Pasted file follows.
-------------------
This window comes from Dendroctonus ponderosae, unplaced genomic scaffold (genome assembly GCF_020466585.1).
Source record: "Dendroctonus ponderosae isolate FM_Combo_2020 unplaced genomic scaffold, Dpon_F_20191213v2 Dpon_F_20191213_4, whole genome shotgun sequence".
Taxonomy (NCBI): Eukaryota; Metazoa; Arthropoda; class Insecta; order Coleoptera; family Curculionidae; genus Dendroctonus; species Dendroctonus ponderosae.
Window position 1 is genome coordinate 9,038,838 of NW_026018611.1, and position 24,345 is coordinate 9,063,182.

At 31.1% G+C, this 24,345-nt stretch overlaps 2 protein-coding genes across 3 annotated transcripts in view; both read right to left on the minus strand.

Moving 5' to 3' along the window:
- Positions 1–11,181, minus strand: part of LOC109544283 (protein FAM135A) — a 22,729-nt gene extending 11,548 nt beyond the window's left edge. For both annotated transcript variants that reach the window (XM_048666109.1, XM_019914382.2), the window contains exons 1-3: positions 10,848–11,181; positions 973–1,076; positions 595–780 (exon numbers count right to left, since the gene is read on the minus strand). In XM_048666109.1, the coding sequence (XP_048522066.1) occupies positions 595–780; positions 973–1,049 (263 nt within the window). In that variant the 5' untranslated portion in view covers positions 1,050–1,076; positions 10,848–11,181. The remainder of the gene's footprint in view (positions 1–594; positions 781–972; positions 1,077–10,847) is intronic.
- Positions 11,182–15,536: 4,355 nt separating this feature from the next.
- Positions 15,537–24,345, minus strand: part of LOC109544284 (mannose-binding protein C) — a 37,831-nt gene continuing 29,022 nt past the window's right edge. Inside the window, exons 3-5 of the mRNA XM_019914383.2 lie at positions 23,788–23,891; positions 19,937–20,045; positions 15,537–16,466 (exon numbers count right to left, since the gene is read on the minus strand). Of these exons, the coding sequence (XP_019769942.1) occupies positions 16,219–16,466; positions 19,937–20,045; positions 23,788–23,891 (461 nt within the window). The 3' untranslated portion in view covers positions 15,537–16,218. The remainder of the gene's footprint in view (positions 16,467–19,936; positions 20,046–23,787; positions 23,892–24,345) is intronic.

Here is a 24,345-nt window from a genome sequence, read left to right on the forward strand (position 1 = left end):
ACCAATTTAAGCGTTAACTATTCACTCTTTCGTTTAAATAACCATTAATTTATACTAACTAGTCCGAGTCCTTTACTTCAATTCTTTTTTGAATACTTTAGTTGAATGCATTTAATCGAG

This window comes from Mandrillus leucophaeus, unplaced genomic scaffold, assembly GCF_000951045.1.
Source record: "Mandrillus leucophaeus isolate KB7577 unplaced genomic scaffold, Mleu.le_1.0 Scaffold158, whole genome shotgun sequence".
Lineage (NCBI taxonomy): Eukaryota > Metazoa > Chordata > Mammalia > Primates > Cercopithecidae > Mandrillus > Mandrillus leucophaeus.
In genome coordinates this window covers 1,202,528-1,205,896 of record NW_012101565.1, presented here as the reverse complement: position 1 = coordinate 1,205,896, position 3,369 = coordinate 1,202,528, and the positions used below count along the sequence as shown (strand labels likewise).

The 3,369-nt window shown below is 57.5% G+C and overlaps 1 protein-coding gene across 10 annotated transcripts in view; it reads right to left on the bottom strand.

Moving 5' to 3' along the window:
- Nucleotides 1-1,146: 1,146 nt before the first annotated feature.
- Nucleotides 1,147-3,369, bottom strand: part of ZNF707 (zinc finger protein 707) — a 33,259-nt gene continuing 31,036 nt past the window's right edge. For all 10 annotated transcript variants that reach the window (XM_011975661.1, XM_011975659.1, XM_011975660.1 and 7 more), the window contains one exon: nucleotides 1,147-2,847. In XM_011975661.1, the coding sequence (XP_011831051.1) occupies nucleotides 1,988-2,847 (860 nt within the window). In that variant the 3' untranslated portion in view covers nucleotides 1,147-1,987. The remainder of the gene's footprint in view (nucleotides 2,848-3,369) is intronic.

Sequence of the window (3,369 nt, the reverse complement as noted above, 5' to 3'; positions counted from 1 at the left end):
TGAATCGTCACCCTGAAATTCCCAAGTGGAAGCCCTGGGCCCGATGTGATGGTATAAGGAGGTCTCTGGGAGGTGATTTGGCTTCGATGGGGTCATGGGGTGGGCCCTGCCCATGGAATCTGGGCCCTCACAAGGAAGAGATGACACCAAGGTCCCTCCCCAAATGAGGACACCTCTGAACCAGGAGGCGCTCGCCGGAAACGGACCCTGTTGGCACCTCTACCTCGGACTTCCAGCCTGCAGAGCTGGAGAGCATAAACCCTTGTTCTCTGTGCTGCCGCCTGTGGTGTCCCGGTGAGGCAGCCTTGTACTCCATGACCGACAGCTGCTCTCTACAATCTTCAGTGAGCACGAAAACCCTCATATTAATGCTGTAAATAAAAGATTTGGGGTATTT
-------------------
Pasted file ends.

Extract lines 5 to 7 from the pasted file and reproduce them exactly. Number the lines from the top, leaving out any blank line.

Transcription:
At 31.1% G+C, this 24,345-nt stretch overlaps 2 protein-coding genes across 3 annotated transcripts in view; both read right to left on the minus strand.

Moving 5' to 3' along the window:
- Positions 1–11,181, minus strand: part of LOC109544283 (protein FAM135A) — a 22,729-nt gene extending 11,548 nt beyond the window's left edge. For both annotated transcript variants that reach the window (XM_048666109.1, XM_019914382.2), the window contains exons 1-3: positions 10,848–11,181; positions 973–1,076; positions 595–780 (exon numbers count right to left, since the gene is read on the minus strand). In XM_048666109.1, the coding sequence (XP_048522066.1) occupies positions 595–780; positions 973–1,049 (263 nt within the window). In that variant the 5' untranslated portion in view covers positions 1,050–1,076; positions 10,848–11,181. The remainder of the gene's footprint in view (positions 1–594; positions 781–972; positions 1,077–10,847) is intronic.